A whopping 39 researchers representing dozens of schools (including Stanford, Harvard, and the University of Florida) have found genetic evidence that mice aren't anything like people in some important cases. The science community shouldn't necessarily be shocked by the finding; we've been aware for awhile that mice may not be a precise analogue for humans. What makes this study interesting is that the doctors have studied specific diseases to find out exactly how widely the genetic response diverges between mice and men.
This study was birthed out of rejection. The researchers' original work focused on human white blood cells' genetic response to life threatening traumas. But when an undisclosed journal demanded they verify the findings in mice, the researchers started wondering if that would actually prove anything. So they began to dig deeper, and the study became more about mice than the original study. The researchers published this study in the Proceedings of the National Academy of Sciences this month.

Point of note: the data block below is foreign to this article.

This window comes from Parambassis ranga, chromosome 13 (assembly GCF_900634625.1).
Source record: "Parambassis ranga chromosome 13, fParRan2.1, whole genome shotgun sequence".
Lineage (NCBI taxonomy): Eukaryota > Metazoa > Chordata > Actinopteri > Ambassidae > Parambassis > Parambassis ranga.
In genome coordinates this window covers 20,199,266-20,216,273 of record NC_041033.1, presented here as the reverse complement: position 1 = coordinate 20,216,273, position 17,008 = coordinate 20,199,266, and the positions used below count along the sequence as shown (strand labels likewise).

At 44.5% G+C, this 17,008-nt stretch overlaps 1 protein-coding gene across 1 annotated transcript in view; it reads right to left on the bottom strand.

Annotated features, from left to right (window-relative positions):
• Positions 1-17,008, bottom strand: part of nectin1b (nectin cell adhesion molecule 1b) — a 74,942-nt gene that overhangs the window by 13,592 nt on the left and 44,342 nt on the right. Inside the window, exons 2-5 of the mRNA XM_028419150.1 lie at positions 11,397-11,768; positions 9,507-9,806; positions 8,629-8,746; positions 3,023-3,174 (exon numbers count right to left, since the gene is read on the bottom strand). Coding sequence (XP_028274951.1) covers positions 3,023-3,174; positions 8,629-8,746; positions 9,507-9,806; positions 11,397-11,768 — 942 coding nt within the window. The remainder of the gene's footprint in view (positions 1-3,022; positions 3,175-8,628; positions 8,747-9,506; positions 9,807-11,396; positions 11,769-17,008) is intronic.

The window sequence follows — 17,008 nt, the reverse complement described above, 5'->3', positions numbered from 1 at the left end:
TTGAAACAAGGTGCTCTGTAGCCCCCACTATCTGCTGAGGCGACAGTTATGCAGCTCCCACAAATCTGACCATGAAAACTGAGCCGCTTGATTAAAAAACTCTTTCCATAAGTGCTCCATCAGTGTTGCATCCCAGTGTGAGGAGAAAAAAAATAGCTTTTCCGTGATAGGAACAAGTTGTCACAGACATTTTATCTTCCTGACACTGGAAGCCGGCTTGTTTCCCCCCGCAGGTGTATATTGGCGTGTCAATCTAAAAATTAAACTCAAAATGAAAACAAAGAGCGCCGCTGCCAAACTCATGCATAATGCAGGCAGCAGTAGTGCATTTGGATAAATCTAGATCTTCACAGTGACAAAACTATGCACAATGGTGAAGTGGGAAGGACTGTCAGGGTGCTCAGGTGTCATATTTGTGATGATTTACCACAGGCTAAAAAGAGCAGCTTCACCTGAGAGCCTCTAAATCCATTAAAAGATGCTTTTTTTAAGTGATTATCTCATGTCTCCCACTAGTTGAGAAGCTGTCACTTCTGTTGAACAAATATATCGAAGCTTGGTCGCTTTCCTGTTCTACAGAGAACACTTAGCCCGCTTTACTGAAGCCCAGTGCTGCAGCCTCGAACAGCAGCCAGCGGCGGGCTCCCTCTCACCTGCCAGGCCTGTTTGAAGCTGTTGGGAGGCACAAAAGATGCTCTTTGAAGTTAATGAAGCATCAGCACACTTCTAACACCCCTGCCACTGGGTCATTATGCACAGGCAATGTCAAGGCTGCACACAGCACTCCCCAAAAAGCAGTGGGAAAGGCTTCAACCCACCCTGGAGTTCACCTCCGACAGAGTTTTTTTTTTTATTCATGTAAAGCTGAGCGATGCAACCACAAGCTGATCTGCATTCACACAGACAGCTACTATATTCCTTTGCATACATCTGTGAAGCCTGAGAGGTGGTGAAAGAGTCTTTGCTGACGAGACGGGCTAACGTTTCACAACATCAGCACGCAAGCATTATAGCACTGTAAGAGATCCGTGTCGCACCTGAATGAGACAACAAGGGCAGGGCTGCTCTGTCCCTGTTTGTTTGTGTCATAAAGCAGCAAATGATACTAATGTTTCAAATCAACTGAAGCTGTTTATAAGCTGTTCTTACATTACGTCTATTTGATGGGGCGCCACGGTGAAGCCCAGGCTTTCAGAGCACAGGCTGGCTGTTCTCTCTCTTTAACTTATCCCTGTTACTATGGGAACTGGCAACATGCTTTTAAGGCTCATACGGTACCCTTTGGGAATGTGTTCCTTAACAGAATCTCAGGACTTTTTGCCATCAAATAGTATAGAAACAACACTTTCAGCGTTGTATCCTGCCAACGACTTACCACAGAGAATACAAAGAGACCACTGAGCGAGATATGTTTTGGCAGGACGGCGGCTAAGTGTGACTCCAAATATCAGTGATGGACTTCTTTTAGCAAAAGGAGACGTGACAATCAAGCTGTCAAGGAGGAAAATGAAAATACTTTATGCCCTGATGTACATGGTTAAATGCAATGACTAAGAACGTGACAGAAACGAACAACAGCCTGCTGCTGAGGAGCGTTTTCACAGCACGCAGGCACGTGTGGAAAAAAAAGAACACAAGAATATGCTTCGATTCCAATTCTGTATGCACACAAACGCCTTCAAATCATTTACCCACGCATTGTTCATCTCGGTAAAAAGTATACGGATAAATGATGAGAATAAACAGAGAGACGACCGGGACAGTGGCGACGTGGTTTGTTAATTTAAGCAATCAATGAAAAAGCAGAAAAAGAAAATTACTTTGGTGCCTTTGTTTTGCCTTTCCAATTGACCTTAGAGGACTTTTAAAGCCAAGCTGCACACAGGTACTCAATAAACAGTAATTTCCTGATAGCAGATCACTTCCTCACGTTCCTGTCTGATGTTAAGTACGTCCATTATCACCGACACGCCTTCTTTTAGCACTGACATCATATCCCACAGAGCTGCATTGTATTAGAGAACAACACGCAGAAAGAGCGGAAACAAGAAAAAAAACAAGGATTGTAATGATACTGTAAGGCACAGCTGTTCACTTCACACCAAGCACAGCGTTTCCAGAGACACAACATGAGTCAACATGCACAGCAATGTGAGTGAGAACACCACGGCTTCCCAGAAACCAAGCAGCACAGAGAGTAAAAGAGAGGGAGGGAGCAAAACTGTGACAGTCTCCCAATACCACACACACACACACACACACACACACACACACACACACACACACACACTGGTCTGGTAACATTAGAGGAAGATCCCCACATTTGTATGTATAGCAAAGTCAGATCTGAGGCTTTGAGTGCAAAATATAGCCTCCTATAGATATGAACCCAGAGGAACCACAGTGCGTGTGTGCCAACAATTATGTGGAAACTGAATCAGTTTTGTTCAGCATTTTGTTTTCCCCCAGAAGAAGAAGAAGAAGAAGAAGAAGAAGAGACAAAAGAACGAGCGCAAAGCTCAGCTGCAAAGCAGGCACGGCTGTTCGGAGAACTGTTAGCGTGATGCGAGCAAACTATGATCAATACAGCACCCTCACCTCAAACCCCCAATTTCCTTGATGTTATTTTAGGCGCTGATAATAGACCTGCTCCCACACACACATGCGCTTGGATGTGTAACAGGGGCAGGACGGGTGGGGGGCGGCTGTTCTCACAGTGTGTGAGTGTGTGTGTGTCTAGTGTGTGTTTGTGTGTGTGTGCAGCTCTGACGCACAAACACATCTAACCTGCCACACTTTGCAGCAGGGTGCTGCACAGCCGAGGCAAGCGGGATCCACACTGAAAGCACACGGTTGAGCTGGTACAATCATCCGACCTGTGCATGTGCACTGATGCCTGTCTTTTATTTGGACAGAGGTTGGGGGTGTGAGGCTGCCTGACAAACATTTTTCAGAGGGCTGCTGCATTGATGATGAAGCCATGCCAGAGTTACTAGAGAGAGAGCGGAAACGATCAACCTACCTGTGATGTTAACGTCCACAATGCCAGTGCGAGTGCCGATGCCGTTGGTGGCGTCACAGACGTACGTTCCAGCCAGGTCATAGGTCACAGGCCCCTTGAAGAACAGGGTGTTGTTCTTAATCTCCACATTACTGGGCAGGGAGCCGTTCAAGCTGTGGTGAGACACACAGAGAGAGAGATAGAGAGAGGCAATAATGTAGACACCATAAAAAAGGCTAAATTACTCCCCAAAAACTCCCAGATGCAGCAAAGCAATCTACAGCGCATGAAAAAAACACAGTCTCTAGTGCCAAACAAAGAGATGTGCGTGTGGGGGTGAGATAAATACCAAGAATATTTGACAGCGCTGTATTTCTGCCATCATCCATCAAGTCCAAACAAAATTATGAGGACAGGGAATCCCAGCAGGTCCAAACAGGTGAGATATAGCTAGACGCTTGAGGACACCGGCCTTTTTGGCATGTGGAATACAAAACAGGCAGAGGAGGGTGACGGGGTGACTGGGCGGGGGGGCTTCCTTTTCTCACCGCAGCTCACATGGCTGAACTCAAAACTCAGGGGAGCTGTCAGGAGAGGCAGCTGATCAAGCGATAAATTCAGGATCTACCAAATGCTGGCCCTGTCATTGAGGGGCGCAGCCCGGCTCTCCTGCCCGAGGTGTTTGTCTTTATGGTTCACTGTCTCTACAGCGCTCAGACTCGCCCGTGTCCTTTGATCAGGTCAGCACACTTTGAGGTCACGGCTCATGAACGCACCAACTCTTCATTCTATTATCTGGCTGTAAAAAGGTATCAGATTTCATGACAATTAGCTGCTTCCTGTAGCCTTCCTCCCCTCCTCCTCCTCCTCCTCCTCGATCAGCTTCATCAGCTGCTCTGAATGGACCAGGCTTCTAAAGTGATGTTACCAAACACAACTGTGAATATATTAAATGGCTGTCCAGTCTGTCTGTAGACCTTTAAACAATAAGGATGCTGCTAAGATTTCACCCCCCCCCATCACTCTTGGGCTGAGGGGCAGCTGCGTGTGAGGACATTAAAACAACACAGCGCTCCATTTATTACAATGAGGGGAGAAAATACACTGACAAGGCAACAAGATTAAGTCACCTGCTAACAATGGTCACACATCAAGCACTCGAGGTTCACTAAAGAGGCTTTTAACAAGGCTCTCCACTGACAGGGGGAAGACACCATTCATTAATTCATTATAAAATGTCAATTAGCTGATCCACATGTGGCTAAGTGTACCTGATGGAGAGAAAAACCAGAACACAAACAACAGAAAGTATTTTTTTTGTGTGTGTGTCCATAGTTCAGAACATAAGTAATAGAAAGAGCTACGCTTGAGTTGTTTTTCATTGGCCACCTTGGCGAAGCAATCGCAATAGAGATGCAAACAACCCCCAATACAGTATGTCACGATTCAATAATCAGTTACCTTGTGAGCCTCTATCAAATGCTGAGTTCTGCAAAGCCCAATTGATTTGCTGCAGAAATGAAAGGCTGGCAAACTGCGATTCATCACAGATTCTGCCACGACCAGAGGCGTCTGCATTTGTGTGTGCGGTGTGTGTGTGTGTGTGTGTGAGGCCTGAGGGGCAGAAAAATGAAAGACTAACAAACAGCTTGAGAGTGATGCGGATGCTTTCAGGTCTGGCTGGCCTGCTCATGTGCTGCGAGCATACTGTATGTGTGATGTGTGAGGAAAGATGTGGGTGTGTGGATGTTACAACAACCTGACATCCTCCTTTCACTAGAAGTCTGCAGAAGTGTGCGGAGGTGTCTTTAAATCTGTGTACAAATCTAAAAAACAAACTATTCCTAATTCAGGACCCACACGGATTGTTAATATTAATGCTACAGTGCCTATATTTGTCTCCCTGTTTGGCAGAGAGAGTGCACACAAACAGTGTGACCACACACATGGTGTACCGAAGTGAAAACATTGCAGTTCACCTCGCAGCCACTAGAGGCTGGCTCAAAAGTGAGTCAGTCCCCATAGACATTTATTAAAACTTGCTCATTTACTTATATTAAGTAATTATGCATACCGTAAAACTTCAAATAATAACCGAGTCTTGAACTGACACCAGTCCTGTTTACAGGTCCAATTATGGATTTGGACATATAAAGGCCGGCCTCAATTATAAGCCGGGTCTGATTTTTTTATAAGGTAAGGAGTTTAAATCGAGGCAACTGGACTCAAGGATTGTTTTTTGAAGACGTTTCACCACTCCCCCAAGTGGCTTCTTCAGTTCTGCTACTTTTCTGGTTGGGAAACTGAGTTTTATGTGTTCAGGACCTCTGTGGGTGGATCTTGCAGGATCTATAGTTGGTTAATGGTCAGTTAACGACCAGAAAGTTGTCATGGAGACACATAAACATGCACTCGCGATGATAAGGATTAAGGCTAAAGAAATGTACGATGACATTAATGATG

The scientists analyzed a decade of research from trauma centers. They looked to lab data for mouse genes changes after severe burns, blunt trauma, or sepsis. Of particular interest was which genes cells turned on after burns, trauma like car accidents, and sepsis. Sepsis is an overreaction by the immune system to microbes or human proteins--it's almost like the body self-destructs, causing a cascade of responses that ends with a rapid and severe drop in blood pressure that can lead to organ failure.